You have me interested in the Continuum arms. I would love to compare it one day.

Just to let you know, it is almost impossible to compare any arms w. identical cartridges and be fair. Every arm has its ideal set of matching cartridges. And then there is the phono stage matching the cartridge. Esp, if there is a SUT. I would say how does the best Phantom combination compare to the best SQ combination that I have heard. And that is what I just described.
Anyone here compared top shelf phonostages like the Zanden, Kondo and others on the market?

Maybe I'm wrong ,would not the phonostage be a defining component over the table, arm and cartridge?

This tiny fragile signal of the cartridge can easily be distorted.

Whatever you put into the phono would define what the phono stage is. Basically, it has be taken as a single source component. Only as strong as the weakest link. Also, Zanden has a SUT as does Kondo. I would say the cartridge needs to match with the phono stage to know what the phono stage is capable of. While a solid state phono stage is more accomodating of different cartridges it also has some synergies due to gain, and different strengths. For example, my Koetsu's loved solid state. Their warmth was balanced by the extension and dynamis of solid state. When I tried a tube phono the Koetsu became too warm. But again this depends on the tubes being used and the SUT.

As far as phono stages there is a thread on them elsewhere that is fairly informative but not contextual as to system specifics. The list of "great" phono stages is long. But I would wonder what you have already prior to saying what is the best phono for you. Also, remember at the top of the ladder the law of diminishing returns sets in.
Dear Stiltskin: +++++ " Maybe I'm wrong ,would not the phonostage be a defining component over the table, arm and cartridge? " +++++

IMHO I can say: absolutely!, I agree with you. Many people don't put in the right place the Phonolinepreamp link in the analog chain, it is not an easy subject and I know for sure that several people have several different opinions than you and me but like Dgad alredy posted you can read something about in the next link:


Regards and enjoy the music.
Stiltskin,this week I will have the opportunity to hear the Zanden phonostage.I'll get to audition it on Wednesday,but it will be at a dealer(a lengthly demo,I hope)!Since this design intrigues me,I am willing to take the time to get whatever I can from the experience.I hope it is informative,and educational!My main reason for interest is the ability to adjust RIAA curves for Decca/Columbia LP's,and this really intrigues me(I have a boatload of them).So,I'll see how it shakes out.Hopefully quite well,as I am only looking at it as a learning experience.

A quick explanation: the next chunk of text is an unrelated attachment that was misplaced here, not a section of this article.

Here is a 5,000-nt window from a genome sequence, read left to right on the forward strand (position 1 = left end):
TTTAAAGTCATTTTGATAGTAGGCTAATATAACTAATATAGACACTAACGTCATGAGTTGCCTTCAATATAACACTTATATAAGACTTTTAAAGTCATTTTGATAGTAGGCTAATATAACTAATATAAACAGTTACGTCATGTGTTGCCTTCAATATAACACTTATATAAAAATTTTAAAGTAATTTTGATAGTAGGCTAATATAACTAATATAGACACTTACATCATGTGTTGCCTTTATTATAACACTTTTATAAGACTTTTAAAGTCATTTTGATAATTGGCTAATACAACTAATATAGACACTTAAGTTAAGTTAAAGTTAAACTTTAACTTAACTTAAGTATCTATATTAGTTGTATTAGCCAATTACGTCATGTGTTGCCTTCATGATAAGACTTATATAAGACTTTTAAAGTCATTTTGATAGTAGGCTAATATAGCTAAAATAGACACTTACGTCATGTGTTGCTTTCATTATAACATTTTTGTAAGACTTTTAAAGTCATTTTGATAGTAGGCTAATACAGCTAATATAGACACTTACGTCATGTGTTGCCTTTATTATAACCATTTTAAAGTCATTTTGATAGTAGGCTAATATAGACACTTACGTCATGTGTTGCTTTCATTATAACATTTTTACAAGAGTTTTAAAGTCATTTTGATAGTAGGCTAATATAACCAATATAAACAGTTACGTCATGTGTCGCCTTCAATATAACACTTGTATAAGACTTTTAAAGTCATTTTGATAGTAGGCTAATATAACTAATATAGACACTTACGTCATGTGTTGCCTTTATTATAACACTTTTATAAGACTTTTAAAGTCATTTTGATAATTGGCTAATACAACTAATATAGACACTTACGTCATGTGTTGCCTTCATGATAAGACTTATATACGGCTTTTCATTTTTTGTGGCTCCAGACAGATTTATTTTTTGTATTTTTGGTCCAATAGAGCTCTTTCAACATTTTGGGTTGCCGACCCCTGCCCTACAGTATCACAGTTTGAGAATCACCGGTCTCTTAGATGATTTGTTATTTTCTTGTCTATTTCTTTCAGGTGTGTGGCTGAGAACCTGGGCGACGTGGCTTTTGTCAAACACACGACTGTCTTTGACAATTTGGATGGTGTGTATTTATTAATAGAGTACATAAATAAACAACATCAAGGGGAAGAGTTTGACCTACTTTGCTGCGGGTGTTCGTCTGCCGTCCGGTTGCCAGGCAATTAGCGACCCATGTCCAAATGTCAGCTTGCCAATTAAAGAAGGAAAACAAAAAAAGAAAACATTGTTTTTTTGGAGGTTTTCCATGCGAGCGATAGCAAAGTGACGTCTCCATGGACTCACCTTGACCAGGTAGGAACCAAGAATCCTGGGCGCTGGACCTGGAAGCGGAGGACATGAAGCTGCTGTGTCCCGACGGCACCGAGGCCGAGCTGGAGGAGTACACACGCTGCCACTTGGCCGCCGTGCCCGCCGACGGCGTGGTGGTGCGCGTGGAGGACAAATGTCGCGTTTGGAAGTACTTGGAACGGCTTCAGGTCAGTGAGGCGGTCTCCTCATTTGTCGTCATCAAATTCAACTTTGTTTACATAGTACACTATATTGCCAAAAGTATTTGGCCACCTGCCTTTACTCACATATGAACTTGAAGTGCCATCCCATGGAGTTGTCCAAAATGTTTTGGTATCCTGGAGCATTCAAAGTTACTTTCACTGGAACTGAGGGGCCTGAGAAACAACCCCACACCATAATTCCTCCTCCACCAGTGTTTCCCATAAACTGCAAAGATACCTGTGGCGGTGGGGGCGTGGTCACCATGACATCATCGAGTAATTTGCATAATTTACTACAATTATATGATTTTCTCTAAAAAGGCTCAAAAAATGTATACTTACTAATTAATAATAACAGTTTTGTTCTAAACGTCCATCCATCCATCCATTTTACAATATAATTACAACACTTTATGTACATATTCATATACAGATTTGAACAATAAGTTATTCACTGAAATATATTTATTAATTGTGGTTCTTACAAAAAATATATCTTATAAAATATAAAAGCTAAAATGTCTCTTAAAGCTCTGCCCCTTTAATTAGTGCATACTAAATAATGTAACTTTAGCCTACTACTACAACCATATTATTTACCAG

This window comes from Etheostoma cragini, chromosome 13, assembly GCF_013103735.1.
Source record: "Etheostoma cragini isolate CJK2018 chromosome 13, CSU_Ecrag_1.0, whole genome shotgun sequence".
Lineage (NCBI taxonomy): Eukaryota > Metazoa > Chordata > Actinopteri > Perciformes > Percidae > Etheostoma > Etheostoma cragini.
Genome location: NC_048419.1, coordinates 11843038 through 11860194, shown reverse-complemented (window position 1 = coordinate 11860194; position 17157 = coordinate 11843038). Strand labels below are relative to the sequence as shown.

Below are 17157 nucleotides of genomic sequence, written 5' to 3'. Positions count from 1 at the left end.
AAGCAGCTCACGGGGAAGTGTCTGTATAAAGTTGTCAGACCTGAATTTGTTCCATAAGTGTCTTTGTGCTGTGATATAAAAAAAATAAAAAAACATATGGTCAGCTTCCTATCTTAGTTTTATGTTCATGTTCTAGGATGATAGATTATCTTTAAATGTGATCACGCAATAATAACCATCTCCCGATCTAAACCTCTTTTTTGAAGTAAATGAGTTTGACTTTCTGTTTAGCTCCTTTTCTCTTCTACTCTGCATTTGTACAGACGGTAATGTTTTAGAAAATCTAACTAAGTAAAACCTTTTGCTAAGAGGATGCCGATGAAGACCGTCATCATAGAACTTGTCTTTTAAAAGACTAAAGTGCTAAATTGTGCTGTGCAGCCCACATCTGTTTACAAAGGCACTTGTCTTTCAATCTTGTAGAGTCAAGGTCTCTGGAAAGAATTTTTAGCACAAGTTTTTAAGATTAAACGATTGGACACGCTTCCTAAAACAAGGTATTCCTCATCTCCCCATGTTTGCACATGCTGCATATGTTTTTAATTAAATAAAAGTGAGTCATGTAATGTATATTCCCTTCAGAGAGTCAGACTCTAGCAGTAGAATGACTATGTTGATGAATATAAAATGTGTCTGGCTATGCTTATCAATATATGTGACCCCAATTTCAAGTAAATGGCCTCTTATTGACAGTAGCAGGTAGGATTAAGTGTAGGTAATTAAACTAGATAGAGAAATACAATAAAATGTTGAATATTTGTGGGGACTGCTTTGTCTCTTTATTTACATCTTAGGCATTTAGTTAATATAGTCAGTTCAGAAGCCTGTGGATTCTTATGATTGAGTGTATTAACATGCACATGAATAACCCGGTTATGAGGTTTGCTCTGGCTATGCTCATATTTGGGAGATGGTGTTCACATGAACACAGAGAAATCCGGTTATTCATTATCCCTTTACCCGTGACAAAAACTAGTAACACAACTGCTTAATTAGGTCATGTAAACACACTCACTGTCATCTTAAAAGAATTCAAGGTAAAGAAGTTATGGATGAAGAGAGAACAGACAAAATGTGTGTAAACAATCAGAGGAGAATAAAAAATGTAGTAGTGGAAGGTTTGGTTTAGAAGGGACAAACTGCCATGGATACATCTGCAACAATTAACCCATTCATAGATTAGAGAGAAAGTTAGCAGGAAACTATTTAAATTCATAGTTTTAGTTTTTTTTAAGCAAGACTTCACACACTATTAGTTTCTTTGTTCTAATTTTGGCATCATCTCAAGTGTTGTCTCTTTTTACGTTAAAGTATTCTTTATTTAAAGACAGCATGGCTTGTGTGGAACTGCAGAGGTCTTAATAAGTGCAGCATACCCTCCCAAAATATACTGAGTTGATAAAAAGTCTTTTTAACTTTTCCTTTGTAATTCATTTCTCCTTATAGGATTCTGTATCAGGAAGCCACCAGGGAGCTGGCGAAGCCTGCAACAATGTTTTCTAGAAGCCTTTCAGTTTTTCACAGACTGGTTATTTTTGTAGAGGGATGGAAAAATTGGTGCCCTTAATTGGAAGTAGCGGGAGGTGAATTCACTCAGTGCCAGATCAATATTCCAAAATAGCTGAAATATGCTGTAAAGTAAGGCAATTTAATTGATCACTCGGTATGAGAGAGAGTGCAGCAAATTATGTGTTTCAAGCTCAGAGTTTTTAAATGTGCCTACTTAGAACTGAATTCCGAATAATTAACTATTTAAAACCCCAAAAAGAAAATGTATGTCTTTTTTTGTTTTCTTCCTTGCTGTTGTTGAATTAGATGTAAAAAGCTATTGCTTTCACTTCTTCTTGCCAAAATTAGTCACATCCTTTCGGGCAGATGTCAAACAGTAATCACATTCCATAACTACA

Acouple of more reveiws are due out shortly of the Raven One and AC model,in magazine form.

Sirspeedy, If you can, take your phonostage along to compare to the Zanden 1200.

Heres agood listening experiment,if the dealer has a run of the mill phonostage in his store of any brand, compare it to yours and the Zanden.

When I get my Raven, I'm going to do just that, compare phonostages.
For me at the top of the list and my budget is the ASR Basis Exclusive, a Nick Doshis Alaap along with acouple of others.

I think there is something to having agood phonostage over what you have for a table ,tonearm and cartridge.

I wonder if Mr. Valin with all this great equiptment he has on loan, having one or two top shelf phonostages on level with the Zanden ,the Walker and Raven would be better served.
Sorry Stiltskin,no way I'm schlepping my Phonostage to Manhattan.-:)...I'll just enjoy whatever I can,and am only looking at the experience as a get-away day,for the hobby.
Sirspeedy and Stiltskin, I have had Zanden 1200 now for more than 6 months and have compared with my other four Phono units- Vendetta Research SCP-2B and 2T, Clearaudio Balanced Reference, Jadis DPMC and Zanden is clearly head above shoulders to others. Vendetta comes closest, if at all. I am looking forward to your impressions..